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|April 1, 2000|
Judge orders preservation of dead teenager's foetus tissue
J M Shenoy
A federal judge ordered on Friday that the tissue and fluid samples from the foetus of the 17-year-old girl who died in a carbon monoxide accident should be preserved. The girl died in November, a few months after she was allegedly smuggled from India along with her younger sister by a Berkeley, California, landlord who reportedly had sex with both of them.
"It is hereby ordered that all tissue samples and bodily fluids, including any embryo or foetus and any material from an embryo or foetus, shall be preserved and that no test or other procedure that detracts from the integrity of the material shall be conducted unless by written agreement of the United States, the Berkeley police department, and the defendants, or unless ordered by the court," Judge Saundra Armstrong wrote.
Lakireddy Bali Reddy, 62, who is out on a $10 million bail, has denied the charges. His son, Vijaykumar Balireddy, who is free on a $500,000 bail, is charged, among other things, with helping to smuggle the girls by getting a man and woman to pose as their parents. The man came to America posing as a computer programmer, but was working as a kitchen hand in one of Reddy's restaurants when the death occurred.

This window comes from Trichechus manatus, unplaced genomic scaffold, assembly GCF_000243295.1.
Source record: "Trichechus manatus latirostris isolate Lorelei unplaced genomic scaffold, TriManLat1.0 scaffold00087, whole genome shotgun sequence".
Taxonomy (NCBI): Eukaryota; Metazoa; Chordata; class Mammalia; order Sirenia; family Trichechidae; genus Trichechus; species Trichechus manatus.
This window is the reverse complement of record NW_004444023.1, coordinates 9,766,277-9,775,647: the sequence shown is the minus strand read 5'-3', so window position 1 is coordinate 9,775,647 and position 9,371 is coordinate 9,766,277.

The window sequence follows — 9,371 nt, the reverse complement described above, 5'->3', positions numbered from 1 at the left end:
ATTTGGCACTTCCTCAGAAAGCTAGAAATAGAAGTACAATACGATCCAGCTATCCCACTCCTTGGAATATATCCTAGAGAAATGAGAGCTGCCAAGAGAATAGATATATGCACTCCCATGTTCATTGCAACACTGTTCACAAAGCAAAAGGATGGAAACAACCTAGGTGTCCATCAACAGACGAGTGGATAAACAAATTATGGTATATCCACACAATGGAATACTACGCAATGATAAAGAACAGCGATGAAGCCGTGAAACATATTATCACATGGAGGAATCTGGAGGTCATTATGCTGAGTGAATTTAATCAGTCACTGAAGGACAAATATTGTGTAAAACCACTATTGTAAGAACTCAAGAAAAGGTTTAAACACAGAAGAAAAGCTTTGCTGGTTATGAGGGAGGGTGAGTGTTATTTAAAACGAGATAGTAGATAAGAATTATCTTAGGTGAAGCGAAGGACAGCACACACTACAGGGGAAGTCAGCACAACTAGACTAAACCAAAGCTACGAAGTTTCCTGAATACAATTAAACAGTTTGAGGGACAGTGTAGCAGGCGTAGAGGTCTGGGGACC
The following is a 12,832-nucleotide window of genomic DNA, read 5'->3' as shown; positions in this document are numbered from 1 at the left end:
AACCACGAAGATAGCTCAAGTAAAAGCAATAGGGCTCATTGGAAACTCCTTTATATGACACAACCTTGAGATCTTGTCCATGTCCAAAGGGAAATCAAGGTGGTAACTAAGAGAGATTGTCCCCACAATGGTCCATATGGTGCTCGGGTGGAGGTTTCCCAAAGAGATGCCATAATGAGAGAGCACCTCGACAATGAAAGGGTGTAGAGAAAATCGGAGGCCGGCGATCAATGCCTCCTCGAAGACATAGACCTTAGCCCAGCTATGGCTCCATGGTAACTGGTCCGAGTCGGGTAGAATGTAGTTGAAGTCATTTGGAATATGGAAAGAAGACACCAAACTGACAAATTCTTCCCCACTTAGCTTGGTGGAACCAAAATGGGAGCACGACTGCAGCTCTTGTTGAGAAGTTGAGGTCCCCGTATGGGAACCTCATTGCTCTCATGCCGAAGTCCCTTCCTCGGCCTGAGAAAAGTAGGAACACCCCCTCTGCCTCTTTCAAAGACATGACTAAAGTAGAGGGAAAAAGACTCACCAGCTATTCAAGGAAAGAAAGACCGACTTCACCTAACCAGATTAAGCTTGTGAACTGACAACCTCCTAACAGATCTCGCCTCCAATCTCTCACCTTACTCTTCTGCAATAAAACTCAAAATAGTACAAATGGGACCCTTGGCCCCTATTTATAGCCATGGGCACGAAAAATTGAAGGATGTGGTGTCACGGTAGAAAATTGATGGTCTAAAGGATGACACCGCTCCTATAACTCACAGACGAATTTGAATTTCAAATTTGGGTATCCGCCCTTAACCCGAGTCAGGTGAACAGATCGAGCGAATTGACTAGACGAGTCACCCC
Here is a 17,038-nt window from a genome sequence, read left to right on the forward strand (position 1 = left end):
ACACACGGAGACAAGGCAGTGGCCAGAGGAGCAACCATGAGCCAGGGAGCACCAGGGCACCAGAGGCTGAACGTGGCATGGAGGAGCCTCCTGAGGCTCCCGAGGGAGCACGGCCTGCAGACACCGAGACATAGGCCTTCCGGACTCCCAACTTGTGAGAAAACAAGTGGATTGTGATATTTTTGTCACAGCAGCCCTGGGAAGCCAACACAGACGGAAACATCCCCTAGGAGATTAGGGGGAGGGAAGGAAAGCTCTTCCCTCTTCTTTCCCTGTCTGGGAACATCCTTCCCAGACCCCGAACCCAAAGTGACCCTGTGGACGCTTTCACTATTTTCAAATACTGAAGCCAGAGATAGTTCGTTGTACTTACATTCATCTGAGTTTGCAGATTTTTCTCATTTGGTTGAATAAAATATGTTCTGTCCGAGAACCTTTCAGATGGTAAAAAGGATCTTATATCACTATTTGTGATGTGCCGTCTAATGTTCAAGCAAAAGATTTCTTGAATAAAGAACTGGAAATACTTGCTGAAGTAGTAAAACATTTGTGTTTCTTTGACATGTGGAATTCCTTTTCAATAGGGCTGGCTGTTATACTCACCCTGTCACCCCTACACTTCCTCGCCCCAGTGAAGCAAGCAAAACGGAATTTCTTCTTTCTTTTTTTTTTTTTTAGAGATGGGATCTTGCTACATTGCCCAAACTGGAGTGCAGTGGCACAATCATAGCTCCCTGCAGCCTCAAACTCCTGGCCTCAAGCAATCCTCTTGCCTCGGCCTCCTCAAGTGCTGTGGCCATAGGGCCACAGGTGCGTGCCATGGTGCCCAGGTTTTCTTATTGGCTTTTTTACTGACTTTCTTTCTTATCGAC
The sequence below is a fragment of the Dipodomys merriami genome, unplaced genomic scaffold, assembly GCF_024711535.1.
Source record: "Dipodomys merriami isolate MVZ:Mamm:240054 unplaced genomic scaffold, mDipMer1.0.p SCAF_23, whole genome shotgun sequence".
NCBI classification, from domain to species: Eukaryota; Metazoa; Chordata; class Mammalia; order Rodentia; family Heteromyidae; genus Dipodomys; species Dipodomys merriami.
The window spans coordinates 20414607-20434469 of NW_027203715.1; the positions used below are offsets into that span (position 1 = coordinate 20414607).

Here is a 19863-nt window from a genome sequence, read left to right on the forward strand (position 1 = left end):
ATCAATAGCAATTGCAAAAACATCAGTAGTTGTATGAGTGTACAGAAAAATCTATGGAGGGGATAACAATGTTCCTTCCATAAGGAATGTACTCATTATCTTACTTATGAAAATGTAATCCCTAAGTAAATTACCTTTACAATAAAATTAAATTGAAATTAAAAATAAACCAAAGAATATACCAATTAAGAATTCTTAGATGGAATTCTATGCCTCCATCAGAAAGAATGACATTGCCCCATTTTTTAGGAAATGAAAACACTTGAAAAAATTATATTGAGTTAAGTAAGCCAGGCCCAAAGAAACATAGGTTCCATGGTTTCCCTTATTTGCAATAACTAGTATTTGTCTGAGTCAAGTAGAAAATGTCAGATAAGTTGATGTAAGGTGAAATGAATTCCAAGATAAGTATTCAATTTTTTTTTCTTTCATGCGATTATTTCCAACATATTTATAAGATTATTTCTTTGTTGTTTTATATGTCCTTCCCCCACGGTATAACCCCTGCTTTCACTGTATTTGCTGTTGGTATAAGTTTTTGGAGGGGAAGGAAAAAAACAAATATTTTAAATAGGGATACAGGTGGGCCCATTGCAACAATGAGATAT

The girl, first identified as Sitha Vemireddy, and her younger sister were found unconscious in their one-bedroom apartment in downtown Berkeley due to carbon monoxide fumes from a faulty wall heater.
The older girl was pronounced dead at Alta Bates Medical Center. Her sister survived and is now in the protective custody of the Immigration and Naturalization Service. Women's groups across the US are pleading with the authorities that she be allowed to stay back in America and undergo therapy.
An autopsy later revealed that the older girl was pregnant when she died. Lawyers for Reddy and his son have demanded a DNA examination and have said that the tests will prove that their clients did not have sex with the dead girl. They did not elaborate.
Berkeley police investigators have not ordered any tests of the samples, Berkeley police Captain Bobby Miller told reporters. He did not specify what tests the federal agencies might order.
"But that doesn't preclude us from any testing in the future," he said. As for DNA testing, he told reporters: "It's quite expensive, but if it's believed that it can help solve a case or help resolve an investigation, sure, we won't hesitate to do it."
The man who allegedly brought in the girls is identified as Venkateswara Vemireddy. He pleaded innocent last week in federal court to conspiring to smuggle in illegal immigrants. He was released to a halfway house on a $50,000 bond. He has been assigned a public defender. It is not known whether the Reddy family will get him a private lawyer.
According to court papers, Reddy made a deal with an impoverished Vemireddy to pay off his debt in India and also pay for air tickets to the United States for him and his sister. In return, Vemireddy agreed to pose as the father of the two girls and bring them into the United States. The woman who posed as Vemireddy's wife is actually his sister, according to the police. She is in police protection custody.
Vemireddy and Lakireddy's next federal court hearing is set for April 11.
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